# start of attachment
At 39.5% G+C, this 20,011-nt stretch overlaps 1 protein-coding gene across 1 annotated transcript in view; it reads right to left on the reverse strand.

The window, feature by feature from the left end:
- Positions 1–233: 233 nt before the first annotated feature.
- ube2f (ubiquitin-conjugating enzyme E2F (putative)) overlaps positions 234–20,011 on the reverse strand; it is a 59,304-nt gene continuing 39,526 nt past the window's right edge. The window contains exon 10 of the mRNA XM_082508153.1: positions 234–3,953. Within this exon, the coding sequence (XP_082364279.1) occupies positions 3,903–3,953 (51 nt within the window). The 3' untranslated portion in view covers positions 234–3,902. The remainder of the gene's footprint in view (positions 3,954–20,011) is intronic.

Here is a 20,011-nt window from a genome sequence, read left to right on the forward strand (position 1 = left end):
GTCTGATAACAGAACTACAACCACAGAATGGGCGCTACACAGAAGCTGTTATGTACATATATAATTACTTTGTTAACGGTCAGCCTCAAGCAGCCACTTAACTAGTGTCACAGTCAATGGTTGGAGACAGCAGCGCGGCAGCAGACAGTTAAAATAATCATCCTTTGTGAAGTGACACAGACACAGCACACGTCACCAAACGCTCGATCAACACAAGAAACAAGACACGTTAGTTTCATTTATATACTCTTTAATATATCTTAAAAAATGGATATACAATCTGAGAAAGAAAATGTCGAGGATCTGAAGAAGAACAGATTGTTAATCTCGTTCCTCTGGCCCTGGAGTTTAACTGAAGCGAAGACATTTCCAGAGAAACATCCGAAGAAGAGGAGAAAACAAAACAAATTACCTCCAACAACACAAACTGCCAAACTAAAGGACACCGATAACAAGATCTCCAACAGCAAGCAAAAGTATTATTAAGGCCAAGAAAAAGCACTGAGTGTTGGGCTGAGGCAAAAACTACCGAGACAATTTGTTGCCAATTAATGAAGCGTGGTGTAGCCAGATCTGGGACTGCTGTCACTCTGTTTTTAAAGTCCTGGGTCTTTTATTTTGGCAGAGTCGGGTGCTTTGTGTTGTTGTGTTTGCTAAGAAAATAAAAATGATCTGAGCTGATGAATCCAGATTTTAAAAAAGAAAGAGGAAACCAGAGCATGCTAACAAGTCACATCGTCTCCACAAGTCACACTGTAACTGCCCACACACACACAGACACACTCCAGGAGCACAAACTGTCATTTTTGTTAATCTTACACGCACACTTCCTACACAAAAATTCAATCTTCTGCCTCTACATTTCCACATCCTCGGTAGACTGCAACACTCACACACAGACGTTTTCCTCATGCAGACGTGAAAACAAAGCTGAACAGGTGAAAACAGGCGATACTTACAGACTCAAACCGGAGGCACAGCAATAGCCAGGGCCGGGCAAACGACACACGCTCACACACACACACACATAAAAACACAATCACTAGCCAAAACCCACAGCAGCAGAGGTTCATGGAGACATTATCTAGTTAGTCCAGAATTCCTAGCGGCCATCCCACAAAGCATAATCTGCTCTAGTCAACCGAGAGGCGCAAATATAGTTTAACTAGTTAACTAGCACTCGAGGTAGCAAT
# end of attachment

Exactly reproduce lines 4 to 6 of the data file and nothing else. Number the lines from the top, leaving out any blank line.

- ube2f (ubiquitin-conjugating enzyme E2F (putative)) overlaps positions 234–20,011 on the reverse strand; it is a 59,304-nt gene continuing 39,526 nt past the window's right edge. The window contains exon 10 of the mRNA XM_082508153.1: positions 234–3,953. Within this exon, the coding sequence (XP_082364279.1) occupies positions 3,903–3,953 (51 nt within the window). The 3' untranslated portion in view covers positions 234–3,902. The remainder of the gene's footprint in view (positions 3,954–20,011) is intronic.

Here is a 20,011-nt window from a genome sequence, read left to right on the forward strand (position 1 = left end):
GTCTGATAACAGAACTACAACCACAGAATGGGCGCTACACAGAAGCTGTTATGTACATATATAATTACTTTGTTAACGGTCAGCCTCAAGCAGCCACTTAACTAGTGTCACAGTCAATGGTTGGAGACAGCAGCGCGGCAGCAGACAGTTAAAATAATCATCCTTTGTGAAGTGACACAGACACAGCACACGTCACCAAACGCTCGATCAACACAAGAAACAAGACACGTTAGTTTCATTTATATACTCTTTAATATATCTTAAAAAATGGATATACAATCTGAGAAAGAAAATGTCGAGGATCTGAAGAAGAACAGATTGTTAATCTCGTTCCTCTGGCCCTGGAGTTTAACTGAAGCGAAGACATTTCCAGAGAAACATCCGAAGAAGAGGAGAAAACAAAACAAATTACCTCCAACAACACAAACTGCCAAACTAAAGGACACCGATAACAAGATCTCCAACAGCAAGCAAAAGTATTATTAAGGCCAAGAAAAAGCACTGAGTGTTGGGCTGAGGCAAAAACTACCGAGACAATTTGTTGCCAATTAATGAAGCGTGGTGTAGCCAGATCTGGGACTGCTGTCACTCTGTTTTTAAAGTCCTGGGTCTTTTATTTTGGCAGAGTCGGGTGCTTTGTGTTGTTGTGTTTGCTAAGAAAATAAAAATGATCTGAGCTGATGAATCCAGATTTTAAAAAAGAAAGAGGAAACCAGAGCATGCTAACAAGTCACATCGTCTCCACAAGTCACACTGTAACTGCCCACACACACACAGACACACTCCAGGAGCACAAACTGTCATTTTTGTTAATCTTACACGCACACTTCCTACACAAAAATTCAATCTTCTGCCTCTACATTTCCACATCCTCGGTAGACTGCAACACTCACACACAGACGTTTTCCTCATGCAGACGTGAAAACAAAGCTGAACAGGTGAAAACAGGCGATACTTACAGACTCAAACCGGAGGCACAGCAATAGCCAGGGCCGGGCAAACGACACACGCTCACACACACACACACATAAAAACACAATCACTAGCCAAAACCCACAGCAGCAGAGGTTCATGGAGACATTATCTAGTTAGTCCAGAATTCCTAGCGGCCATCCCACAAAGCATAATCTGCTCTAGTCAACCGAGAGGCGCAAATATAGTTTAACTAGTTAACTAGCACTCGAGGTAGCAAT